• Insurance and financial protection: Consumers should look at the types of disasters their area may be prone to, to determine if they have the proper coverage in place.
• Protecting irreplaceable property with sentimental value: Some items may never be able to be replaced after a disaster. For these items, it is a good idea to take preventative measures to protect personal possessions that hold sentimental value.
As residents in Mississippi get a first look at the major tornado damage, the extreme storms have now led to at least 21 fatalities in the Magnolia State. Much of the state's worst weather was spawned from a single storm, which carved a track northeastward across Mississippi and Alabama.
As of early Saturday morning, 13 of the fatalities were reported in Sharkey County, according to county coroner Angelia Eason. Rolling Fork, a small town within the county, took a direct hit from the tornado as it quickly moved through the area. Elsewhere, at least three were killed in Carroll and Humphreys Counties, with two in Monroe County.
While all severe weather outbreaks could be dangerous in some way or another, the “Particularly Dangerous Situation”(PDS) is reserved for extreme circumstances. In the event of a tornado watch with the PDS wording, long-lived, intense tornadoes are likely, according to the Storm Prediction Center (SPC). The wording may also be used in severe thunderstorm watches for widespread significant weather events such as derechos. “PDS watches are issued, when in the opinion of the forecaster, the likelihood of significant events is boosted by very volatile atmospheric conditions,” according to the SPC. “Usually this decision is based on a number of atmospheric clues and parameters, so the decision to issue a PDS watch is subject with no hard criteria.”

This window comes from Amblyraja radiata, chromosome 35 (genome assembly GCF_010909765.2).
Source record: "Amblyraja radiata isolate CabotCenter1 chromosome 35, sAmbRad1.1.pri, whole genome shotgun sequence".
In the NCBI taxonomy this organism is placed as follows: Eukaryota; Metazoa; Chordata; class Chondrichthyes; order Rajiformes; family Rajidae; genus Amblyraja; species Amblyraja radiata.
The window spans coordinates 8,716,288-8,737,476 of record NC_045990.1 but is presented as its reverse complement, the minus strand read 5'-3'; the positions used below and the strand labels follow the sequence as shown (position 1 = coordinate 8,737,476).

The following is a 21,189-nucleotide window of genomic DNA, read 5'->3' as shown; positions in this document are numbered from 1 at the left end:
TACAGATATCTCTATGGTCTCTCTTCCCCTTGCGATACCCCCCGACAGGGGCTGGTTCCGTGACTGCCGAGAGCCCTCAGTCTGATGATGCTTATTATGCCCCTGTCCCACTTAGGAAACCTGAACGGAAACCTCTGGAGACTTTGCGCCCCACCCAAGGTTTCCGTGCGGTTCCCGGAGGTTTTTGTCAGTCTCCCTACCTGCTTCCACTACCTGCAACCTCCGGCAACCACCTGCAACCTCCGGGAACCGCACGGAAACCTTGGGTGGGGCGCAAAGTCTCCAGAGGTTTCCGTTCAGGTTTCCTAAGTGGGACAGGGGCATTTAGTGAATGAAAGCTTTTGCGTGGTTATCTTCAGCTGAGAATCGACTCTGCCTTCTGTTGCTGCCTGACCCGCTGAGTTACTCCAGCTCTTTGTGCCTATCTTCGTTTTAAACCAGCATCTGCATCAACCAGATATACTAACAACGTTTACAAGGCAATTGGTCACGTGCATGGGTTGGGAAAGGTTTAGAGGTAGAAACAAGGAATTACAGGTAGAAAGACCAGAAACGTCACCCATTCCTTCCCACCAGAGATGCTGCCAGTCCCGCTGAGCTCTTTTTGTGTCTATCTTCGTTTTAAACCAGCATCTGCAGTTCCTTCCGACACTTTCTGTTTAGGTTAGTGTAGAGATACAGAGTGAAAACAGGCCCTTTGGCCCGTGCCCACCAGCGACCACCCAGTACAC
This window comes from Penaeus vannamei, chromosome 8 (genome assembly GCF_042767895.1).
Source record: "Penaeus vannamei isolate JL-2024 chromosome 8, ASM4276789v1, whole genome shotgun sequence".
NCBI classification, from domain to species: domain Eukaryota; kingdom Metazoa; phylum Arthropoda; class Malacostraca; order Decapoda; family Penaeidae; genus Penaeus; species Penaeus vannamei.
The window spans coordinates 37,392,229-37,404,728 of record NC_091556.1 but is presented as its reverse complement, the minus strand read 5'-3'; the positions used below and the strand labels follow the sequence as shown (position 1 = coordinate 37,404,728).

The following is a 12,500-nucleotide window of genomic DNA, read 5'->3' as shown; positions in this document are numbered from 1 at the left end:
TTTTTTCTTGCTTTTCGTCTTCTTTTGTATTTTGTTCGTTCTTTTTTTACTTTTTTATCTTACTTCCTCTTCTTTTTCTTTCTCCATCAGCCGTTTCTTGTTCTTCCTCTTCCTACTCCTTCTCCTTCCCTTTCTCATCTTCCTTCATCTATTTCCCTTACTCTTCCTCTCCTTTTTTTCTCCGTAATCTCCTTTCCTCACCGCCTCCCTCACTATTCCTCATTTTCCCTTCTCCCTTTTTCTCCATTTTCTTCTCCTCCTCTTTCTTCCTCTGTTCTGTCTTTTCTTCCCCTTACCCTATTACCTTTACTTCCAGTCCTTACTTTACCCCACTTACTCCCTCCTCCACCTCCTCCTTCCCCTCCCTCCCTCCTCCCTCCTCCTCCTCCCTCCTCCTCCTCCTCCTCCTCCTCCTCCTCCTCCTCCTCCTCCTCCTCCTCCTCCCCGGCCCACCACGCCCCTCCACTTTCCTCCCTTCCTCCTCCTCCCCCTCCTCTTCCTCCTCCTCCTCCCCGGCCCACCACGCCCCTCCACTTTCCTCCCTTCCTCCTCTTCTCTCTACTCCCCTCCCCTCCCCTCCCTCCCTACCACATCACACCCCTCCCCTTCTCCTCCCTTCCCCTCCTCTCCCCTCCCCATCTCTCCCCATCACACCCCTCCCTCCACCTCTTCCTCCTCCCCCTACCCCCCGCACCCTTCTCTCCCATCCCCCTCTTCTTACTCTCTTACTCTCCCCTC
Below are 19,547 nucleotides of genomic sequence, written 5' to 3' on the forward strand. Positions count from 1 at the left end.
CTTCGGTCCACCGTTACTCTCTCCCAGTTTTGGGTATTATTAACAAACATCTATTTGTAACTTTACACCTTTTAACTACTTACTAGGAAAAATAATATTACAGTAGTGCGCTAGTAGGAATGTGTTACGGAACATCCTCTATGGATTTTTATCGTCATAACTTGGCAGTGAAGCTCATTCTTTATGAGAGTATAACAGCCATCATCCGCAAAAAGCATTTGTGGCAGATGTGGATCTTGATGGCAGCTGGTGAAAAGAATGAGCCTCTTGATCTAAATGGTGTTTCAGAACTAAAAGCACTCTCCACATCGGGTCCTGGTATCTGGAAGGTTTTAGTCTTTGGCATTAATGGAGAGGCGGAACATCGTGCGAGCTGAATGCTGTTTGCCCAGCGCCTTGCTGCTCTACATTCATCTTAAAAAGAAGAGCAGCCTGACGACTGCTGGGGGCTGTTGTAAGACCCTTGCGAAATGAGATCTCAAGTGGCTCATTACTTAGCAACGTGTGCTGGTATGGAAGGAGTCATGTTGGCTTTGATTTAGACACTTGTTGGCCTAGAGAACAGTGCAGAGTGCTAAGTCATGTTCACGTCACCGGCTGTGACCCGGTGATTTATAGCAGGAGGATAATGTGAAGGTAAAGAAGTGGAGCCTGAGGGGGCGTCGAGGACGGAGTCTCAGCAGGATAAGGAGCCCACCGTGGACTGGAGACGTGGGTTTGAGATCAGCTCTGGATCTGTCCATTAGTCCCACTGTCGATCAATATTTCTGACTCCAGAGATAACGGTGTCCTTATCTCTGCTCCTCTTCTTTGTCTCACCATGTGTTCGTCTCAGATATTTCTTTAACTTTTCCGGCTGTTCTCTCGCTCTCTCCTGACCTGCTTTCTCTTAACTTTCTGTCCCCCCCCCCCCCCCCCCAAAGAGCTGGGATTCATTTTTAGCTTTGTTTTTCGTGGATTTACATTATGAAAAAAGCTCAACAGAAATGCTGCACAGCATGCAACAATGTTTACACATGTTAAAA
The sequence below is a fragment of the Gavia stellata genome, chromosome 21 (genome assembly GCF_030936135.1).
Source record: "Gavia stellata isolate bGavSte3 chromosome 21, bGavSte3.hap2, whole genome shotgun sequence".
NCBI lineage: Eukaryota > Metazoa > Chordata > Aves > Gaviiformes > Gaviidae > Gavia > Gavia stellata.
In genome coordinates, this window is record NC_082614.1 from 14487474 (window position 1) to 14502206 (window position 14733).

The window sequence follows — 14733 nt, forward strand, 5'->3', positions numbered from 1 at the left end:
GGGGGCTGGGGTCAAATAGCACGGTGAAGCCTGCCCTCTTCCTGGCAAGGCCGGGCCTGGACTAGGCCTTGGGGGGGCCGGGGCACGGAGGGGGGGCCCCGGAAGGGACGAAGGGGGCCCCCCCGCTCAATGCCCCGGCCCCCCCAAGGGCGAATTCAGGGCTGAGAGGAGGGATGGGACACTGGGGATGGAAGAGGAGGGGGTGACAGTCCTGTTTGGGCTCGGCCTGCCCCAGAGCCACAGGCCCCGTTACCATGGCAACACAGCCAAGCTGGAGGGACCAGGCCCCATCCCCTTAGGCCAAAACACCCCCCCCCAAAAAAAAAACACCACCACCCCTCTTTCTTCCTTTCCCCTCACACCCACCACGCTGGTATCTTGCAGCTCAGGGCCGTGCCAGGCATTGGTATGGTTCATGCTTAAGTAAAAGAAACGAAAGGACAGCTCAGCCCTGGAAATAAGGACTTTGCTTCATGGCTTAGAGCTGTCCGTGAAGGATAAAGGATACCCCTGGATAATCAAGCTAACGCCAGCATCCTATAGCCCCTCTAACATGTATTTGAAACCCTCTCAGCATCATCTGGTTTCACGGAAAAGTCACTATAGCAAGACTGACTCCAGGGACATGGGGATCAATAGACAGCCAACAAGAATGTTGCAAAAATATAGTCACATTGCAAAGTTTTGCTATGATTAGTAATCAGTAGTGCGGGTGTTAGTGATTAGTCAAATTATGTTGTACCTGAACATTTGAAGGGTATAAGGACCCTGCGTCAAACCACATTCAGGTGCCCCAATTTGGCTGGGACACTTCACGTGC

Tornado warnings may also include the PDS wording, when a strong, destructive tornado is ongoing. For severe thunderstorm warnings, the wording is occasionally used when especially large hail or destructive wind gusts are expected.
AccuWeather National Reporter Bill Wadell has been on the road Friday, covering severe threats in the South and warning that more destructive storms may be on the way. Severe weather already made its way to Texas Friday morning, as a EF1 strength tornado was confirmed in Poolville, Texas, roughly 35 miles northwest of Fort Worth. The tornado, which had peak winds of 100 mph, downed a bevy of trees in the area, flipped over a camper and ripped a steeple off of a local church.
In the wake of an intense tornado that struck Silver City, Mississippi, Friday night, the Sharkey County coroner has reported at least 7 fatalities in the county as a result of the storm, according to a press release. The storm responsible for the twister carved a destructive path across the Magnolia State, with tornado emergencies issued on 4 separate occasions.